Photo by Katie Gruninger


Being a student at a large university, nobody here at UNC Charlotte is a stranger to the lone wolf. Whether you are one or you have seen them around campus, they are usually sitting by themselves in the Student Union or eating by themselves at the dining halls. Though there are people who prefer to be this way, it’s safe to say that the majority of these pack-less wolves are freshmen. Being thrust into a new environment can be so much to handle sometimes that it can seem as though you don’t even have time to make friends, especially if you’re not from here. According to the UNC Charlotte website, each year almost 2,000 international students arrive representing about 85 different countries. It can be tough coming from a different state, but a different country? That seems almost unimaginable. “I came here from Spain,” says Rocio Safont, a freshman at UNC Charlotte, “It’s really hard being so far from all the people I know. It seems like everybody here knows somebody except me.” Rocio is just one of many that had to leave her entire country behind in hopes of finding a better education in Charlotte. For many, their family is just a phone call or car ride away, but for Rocio, her family is in a completely different time zone, and an eight-hour flight away. It can make a person feel pretty lonely.

Photo by Katie Gruninger

The majority of the people who attend UNC Charlotte are in-state residents, and so it’s not hard to believe that most of the freshman here might have high school friends that came with them. Finding your own clique can be easy when it’s with people you have known for years, but everyone should keep in mind that meeting new people is not easy by any means, especially when it seems like everybody already has their own group. If you are this person that has your squad set already, I can understand why you might be hesitant to let somebody new in. However, making new friends doesn’t necessarily mean letting them into your personal friend bubble. It can just mean that you made someone feel less alone simply by introducing yourself and starting up a conversation. Owen Lee, a freshman here at UNC Charlotte, also sheds some light on this “I’m from Fuquay, which is a small town just outside Raleigh and a lot of people from there ending up coming to school here in Charlotte too. The people I hang out with are people from that area.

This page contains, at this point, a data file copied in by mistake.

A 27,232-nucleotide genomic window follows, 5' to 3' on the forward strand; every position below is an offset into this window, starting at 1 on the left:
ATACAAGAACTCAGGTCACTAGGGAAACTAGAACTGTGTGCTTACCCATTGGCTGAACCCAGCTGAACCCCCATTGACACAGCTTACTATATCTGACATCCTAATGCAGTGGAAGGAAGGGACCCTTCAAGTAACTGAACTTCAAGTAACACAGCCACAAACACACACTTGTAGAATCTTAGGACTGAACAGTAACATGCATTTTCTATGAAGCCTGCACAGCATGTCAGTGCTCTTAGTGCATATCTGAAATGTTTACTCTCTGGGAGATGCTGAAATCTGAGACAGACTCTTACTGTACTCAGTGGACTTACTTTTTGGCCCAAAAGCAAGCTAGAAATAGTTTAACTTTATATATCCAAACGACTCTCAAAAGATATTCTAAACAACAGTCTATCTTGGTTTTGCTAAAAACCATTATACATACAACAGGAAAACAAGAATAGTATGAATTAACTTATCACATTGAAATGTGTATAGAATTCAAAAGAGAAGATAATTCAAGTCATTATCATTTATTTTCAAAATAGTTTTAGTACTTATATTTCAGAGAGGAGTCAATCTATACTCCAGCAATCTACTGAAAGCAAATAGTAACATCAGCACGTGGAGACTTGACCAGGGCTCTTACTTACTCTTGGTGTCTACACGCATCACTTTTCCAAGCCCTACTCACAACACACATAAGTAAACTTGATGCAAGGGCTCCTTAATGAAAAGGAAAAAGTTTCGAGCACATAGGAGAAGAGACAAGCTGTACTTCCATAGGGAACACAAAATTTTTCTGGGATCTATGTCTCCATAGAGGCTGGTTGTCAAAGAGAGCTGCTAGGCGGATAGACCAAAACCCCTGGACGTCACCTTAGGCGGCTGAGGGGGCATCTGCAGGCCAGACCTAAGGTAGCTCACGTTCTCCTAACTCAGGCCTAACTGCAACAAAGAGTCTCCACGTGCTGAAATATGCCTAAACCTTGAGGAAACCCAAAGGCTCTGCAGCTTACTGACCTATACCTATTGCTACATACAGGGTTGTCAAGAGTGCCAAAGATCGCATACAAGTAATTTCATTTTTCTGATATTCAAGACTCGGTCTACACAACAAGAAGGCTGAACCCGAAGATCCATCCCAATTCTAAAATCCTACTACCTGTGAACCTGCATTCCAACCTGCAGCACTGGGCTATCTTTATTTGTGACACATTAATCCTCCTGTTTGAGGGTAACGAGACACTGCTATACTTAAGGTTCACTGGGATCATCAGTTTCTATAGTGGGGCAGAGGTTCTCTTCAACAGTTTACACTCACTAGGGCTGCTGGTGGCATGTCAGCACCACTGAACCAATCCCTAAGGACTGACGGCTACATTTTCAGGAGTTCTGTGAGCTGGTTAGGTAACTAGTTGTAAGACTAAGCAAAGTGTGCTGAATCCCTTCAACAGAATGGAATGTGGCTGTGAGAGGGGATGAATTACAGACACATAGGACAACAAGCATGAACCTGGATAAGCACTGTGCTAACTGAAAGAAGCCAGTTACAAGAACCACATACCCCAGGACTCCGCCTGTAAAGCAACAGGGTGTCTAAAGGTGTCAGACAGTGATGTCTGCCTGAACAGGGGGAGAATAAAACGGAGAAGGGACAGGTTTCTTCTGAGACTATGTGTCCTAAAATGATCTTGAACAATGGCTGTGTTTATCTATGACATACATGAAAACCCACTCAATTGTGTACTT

Photo By Katie Gruninger

I met this one girl that’s from Miami, but she’s really the one that introduced herself to me and started our friendship. It made me realize that maybe I should introduce myself to others more because you never know the friends you might make.” It’s also important to keep in mind that college is definitely not high school. UNC Charlotte has about 30,000 students attending, give or take a few hundred, and it is highly doubtful your high school had even 1/3 of that. You could be a senior and you will still be encountering new people, whereas in high school you probably knew everybody who was anybody just after your first few months. Taking this into account, it can be easy to feel like a small fish in a huge pond, but this is only preparing you for the rest of your life. Another thing to know about college is that, unlike high school, cliques are a good thing. If you want to make friends, there are endless ways to do this on campus. You could join one of the 400 student organizations on campus, you could rush for a sorority or fraternity, you could start/join a study group for your classes, etc. Rushing is a great way to meet new people and feel out what type of environment you want to see yourself in. Joining an intramural sport is also a good way to be grouped up with people who have similar interests to you. College is all about meeting new people and making new friends, and everybody here has heard this all before. I understand it’s not easy being the person to actually do it. Yes, it’s true that eventually everybody will find a group of people that they fit in with and get along with, but why should someone have to go through weeks of solitude before something like this happens? And even still, why should we be limited to our one trusty group once we find it? I believe in the idea of having friends everywhere and in every aspect of college; make friends in class, make friends in clubs, and even make friends at the dining halls. Go sit with someone who looks lonely and talk to them about anything, you might be surprised at how much you want to be this person’s friend afterwards